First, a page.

Scor­pio News

  

October–December 1988 – Volume 2. Issue 4.











Page 22 of 35











I have modified my BIOS so that screen paging is OFF when the system boots. By typing ^TS the screen paging flag is set to restore paging, and most of the SYS paging commands are operative. The problem with the SYS method was that if paging had been turned off, a Warm or Cold boot was needed to restore it. With my method it can be turned ON or OFF at will. The BIOS screen paging routine has been further modified so that control characters are needed to control the paging options. (ie; ^C, ^S, ^R, ^K). The Space key is the only exception, and this functions as in SYS. The ‘W’ option is now redundant.

Screen Dump control (^TD) has been transferred to this function, rather than from EDIT mode, so that it is universally available.

No originality is claimed for the various support subroutines in the listing, but I have included them to show how they inter-relate with the direct keyboard commands, or how extra space can be saved.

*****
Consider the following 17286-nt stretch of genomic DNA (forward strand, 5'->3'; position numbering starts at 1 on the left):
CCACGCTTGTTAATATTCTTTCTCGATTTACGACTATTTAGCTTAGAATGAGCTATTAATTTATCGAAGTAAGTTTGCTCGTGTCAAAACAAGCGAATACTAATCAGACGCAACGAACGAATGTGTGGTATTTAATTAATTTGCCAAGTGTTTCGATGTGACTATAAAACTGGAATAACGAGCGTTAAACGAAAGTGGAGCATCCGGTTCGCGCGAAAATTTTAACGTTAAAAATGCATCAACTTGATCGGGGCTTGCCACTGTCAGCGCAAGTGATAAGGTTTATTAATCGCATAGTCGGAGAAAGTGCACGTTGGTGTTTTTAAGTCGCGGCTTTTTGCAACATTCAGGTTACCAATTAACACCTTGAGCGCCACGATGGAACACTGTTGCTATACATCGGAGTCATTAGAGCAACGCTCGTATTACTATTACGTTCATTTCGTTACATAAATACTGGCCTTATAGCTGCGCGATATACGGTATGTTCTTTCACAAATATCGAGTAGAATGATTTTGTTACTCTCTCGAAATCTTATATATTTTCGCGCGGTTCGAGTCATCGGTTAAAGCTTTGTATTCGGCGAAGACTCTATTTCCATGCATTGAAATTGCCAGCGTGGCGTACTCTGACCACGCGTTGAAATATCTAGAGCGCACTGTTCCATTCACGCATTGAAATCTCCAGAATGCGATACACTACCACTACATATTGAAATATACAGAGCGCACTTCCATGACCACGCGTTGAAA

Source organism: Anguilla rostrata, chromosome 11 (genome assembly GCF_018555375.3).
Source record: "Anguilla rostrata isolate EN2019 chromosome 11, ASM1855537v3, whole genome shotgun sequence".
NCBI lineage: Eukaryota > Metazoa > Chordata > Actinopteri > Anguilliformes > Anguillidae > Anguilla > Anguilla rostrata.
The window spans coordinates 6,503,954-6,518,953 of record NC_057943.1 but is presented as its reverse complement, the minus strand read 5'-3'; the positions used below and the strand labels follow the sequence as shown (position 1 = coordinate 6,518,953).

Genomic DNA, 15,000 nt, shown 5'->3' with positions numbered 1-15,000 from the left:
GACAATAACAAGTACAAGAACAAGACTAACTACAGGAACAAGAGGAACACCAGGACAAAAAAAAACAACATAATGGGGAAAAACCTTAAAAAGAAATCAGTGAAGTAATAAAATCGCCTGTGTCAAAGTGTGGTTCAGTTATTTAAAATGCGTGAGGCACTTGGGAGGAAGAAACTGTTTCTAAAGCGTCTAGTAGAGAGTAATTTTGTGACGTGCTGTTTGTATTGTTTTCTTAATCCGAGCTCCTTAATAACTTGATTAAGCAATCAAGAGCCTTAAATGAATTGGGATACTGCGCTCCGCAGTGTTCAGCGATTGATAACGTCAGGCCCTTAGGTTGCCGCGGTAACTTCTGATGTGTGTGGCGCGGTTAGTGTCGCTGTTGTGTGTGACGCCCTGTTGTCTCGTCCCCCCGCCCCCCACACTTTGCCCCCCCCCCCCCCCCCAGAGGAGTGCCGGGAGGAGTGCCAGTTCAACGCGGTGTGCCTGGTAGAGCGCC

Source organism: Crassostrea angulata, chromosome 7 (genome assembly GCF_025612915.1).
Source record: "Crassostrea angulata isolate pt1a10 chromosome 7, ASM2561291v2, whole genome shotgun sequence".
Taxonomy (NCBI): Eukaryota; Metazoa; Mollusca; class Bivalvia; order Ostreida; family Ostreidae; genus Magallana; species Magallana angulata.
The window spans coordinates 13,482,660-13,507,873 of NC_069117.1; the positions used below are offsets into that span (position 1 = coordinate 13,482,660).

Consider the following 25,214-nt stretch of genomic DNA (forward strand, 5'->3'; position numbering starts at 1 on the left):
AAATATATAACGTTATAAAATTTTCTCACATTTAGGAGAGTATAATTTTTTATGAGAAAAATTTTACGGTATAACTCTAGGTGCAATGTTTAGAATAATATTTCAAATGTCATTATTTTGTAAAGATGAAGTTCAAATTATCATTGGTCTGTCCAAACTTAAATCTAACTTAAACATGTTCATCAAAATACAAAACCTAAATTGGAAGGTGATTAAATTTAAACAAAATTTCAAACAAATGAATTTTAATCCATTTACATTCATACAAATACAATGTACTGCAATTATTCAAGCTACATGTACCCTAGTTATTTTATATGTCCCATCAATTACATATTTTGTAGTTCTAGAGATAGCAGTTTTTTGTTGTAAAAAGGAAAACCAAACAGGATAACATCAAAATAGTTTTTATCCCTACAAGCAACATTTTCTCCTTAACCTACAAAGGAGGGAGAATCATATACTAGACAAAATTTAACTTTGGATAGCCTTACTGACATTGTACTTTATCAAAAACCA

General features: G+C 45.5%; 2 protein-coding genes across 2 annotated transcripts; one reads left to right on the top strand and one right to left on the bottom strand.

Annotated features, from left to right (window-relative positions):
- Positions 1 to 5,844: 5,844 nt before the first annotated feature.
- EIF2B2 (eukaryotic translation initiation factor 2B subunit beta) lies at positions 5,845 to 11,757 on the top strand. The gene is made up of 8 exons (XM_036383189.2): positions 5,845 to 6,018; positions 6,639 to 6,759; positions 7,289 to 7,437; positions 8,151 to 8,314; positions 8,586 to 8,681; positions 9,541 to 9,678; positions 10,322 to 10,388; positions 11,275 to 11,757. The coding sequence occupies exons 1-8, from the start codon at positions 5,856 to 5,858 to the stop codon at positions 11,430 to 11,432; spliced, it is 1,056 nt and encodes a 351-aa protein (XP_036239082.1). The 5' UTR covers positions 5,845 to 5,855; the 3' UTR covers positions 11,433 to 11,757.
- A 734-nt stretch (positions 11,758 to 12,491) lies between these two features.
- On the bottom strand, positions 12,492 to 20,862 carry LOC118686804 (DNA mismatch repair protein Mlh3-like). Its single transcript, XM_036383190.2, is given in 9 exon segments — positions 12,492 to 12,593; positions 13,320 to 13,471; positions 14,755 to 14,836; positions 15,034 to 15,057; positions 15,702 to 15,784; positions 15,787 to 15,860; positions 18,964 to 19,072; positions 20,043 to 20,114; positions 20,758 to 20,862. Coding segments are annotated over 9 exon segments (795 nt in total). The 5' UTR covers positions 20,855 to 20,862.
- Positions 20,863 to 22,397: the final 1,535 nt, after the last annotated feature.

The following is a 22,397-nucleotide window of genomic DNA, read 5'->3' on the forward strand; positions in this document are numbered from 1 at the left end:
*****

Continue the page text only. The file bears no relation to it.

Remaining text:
The routine SIVCMD is used to send command strings to the IVC/SVC. It saves a considerable amount of code overall compared multiple blocks of code like –

LDA,ESC
CALLCRTA
LDA,'M'
CALLCRTA10 bytes

The above is replaced by –

CALLSIVCMD
DBESC,'M',06 bytes

The actual routine SIVCMD only takes 8 bytes, so if more than two blocks like the first example above are used, there is a real saving in BIOS size, allowing room for more features.

The clock routines listed are for the MAP80 R.T.C. card, which is a small card that shares the Printer Centronics port. I use several of these cards, at home and at work, and they are very successful, keeping good time, and not interacting with printer operation or being corrupted by it in any way. The main benefit of this card is that it does not require an extra port. I have also successfully used the RTC on the GM816 I/O card for this purpose. I was not able to overcome the clock corruption problems when I tried the GM822 RTC card, some years ago. I have added an extra ‘JUMP’ to the jump table at the start of the BIOS, so that the clock routine can always be found by external programs, by calling this address at BIOS + 33H. On EXIT from the clock routines, HL contains the address of the Date and Time string so that it can be found by external programs.












Page 22 of 35